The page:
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Passion. Perspective. Persistence.

The decision to join the military isn’t one to be made lightly. Whether you join for school, travel, or to escape the mundane life in a small town, service is admirable. For one Mighty Ninety Airman, the draw is building a better life and giving back. Born in bustling Brooklyn, New York and raised by a Dominican mother, Senior Airman Tricia Hypolite, 90th Security Support Squadron keys and control center controller, is a first generation American and Airman working to make her family proud and inspire others to make the best of their circumstances.

Senior Airman Tricia Hypolite, 90th Security Support Squadron keys and control center controller, poses for a photo at F.E. Warren Air Force Base, Wyo., March 12, 2018. Hypolite is a first generation American and Airman working to make her family proud and give back to the community. (U.S. Air Force photo by Airman 1st Class Breanna Carter)

The decision to join the military isn’t one to be made lightly. Whether you join for school, travel, or to escape the mundane life in a small town, service is admirable. For one Mighty Ninety Airman, the draw is building a better life and giving back. Born in bustling Brooklyn, New York and raised by a Dominican mother, Senior Airman Tricia Hypolite, 90th Security Support Squadron keys and control center controller, is a first generation American and Airman working to make her family proud and inspire others to make the best of their circumstances.

(courtesy photo)

F.E. WARREN AIR FORCE BASE, Wyo. --

The decision to join the military isn’t one to be made lightly. Whether you join for school, travel, or to escape the mundane life in a small town, service is admirable. For one Mighty Ninety Airman, the draw is building a better life and giving back. Born in bustling Brooklyn, New York and raised by a Dominican mother, Senior Airman Tricia Hypolite, 90th Security Support Squadron keys and control center controller, is a first generation American and Airman working to make her family proud and inspire others to make the best of their circumstances.

“My mom raised five kids on her own and I watched her work so hard to get us shoes, supplies and so much more to provide a life where we were no different than other kids,” Hypolite said. “Because of her, I learned hard work at a very young age.”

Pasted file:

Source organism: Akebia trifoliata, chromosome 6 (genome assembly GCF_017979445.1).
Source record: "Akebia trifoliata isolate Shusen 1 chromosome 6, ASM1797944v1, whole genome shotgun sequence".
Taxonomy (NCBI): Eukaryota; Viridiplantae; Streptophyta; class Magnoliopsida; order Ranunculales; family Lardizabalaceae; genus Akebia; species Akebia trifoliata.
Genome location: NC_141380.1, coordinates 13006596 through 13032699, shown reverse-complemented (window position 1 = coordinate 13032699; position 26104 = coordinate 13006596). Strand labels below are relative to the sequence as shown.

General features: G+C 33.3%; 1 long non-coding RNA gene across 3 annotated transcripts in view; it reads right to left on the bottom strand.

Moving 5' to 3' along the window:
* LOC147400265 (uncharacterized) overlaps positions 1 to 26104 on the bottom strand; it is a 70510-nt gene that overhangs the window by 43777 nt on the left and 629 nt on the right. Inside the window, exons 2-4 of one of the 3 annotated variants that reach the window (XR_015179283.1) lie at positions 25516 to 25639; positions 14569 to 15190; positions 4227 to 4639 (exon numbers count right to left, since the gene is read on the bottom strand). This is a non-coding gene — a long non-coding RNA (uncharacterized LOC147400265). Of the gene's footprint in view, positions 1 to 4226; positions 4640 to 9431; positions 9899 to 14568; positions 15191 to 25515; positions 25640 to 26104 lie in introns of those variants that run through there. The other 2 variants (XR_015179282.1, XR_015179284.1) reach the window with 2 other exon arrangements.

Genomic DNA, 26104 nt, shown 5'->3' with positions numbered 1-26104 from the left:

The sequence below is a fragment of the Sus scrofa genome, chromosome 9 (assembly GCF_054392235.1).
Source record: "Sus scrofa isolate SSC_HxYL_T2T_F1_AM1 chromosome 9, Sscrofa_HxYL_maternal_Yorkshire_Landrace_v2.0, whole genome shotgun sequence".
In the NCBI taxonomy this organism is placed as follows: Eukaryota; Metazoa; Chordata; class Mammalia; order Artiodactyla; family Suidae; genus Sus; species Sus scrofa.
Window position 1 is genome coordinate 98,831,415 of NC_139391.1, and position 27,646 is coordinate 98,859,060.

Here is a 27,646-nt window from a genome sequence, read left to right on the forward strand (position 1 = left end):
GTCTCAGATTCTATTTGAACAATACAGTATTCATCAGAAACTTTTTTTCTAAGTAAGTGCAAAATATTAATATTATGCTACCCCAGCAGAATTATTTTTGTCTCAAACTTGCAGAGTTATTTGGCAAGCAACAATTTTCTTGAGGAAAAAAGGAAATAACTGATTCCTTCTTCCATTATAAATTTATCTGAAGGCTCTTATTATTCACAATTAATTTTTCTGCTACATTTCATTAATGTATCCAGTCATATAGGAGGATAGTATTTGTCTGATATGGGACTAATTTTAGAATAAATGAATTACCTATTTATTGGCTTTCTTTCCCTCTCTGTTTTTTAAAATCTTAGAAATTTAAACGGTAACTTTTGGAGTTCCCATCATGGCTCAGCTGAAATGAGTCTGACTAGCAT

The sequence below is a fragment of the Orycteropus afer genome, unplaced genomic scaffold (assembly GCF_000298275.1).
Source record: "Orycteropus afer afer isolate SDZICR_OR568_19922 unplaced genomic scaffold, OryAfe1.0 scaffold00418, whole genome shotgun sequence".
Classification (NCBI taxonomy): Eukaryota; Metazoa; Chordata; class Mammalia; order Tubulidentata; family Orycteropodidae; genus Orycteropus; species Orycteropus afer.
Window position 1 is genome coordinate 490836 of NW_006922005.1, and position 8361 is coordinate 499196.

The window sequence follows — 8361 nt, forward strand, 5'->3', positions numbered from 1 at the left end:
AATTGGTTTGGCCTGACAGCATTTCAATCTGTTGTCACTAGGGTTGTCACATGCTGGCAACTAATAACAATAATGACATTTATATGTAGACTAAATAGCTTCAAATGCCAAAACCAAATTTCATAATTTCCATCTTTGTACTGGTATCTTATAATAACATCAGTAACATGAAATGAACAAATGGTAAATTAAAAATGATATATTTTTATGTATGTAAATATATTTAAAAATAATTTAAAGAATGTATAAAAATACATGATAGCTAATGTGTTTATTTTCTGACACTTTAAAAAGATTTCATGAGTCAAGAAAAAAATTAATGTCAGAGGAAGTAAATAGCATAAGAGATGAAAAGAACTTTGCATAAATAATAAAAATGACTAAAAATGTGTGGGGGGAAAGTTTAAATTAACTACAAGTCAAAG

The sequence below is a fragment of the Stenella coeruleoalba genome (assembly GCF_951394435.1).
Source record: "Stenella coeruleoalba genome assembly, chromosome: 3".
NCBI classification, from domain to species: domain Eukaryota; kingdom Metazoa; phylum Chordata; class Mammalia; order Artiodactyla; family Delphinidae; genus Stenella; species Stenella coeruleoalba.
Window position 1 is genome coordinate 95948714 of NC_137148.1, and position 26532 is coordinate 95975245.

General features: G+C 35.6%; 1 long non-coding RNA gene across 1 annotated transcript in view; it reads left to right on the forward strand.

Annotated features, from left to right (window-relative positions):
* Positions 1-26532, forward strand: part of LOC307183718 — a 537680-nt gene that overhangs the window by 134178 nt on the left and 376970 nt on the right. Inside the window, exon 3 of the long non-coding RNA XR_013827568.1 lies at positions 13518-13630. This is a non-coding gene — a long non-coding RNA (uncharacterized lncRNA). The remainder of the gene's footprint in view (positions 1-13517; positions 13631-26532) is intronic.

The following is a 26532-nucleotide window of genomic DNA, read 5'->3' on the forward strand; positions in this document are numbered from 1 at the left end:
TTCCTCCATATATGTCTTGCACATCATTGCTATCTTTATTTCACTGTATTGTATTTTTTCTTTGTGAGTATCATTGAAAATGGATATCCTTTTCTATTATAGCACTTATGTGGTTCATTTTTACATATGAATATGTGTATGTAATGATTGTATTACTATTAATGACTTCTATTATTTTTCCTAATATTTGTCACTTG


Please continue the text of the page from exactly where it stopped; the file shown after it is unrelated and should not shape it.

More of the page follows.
When Hypolite originally expressed an interest in the military, her mother worried it was too dangerous and didn’t approve.

“With my family’s cultural background, they see the military as something for a man,” Hypolite said. “They picture war and senseless killing. My mom wanted me to go to college instead.”

Heeding her mother’s advice, Hypolite obtained a bachelor’s in clinical and counseling psychology, but service remained in her heart.

“I joined because I had friends who were in the military, but when I saw my brother graduate from basic training, it gave me goosebumps,” Hypolite said. “After that, I was sold. I went to the recruiter and told him to sign me up.”

Despite the negative reactions in the beginning, Hypolite’s family could see the good in her decision to join.

“I want my daughter to know I’m very proud of her,” said her mother, Lorna Hypolite. “She is a determined go-getter and she pushed herself to get to where she is now. I want her to continue to aim higher and be better.”

The enthusiastic cop also hopes to be an example for her nieces and nephews.

“They are the next generation and I want them to know that you can do whatever you want, no matter what anyone thinks,” Hypolite said. “I have opened my family’s eyes and given them a new perspective on what it means to serve.”

Hypolite said that despite her mother having the equivalent of an elementary education, she went on to get a GED and become a certified nursing assistant on top of working and supporting her family.

“Whenever I find myself wanting to complain about anything, I picture my mom pulling herself out of bed in pain and going to work,” Hypolite said. “I have to go to work and everything else is taken care of. I have a place to sleep, I know exactly when I’m getting paid and I have full healthcare coverage.”

Hypolite shared her passion for volunteerism and emphasized the importance of Airmen getting involved with the community.

“I’m big on giving back because it’s an opportunity for me to remember how good I have it,” Hypolite said. “I think it’s important for Airmen to volunteer and gain an understanding that some people would kill to have the education and opportunities that we do.”

Staff Sgt. Jacob Apodaca, 90th SSPTS keys and control center supervisor said Hypolite has an infectious positive and upbeat attitude that brings joy to the office.

“Airman Hypolite is an outgoing and caring person,” Apodaca said. “She works very hard and goes above and beyond by volunteering in her off time every week to raise funds for the squadron.”

Hypolite is inspired by her mother’s sacrifices and she’s determined to get her master’s degree and complete 20 years of service.

“I will never forget the things my mom did to take care of us and set us up for success,” Hypolite said. “It’s my turn to take care of her and make her proud.”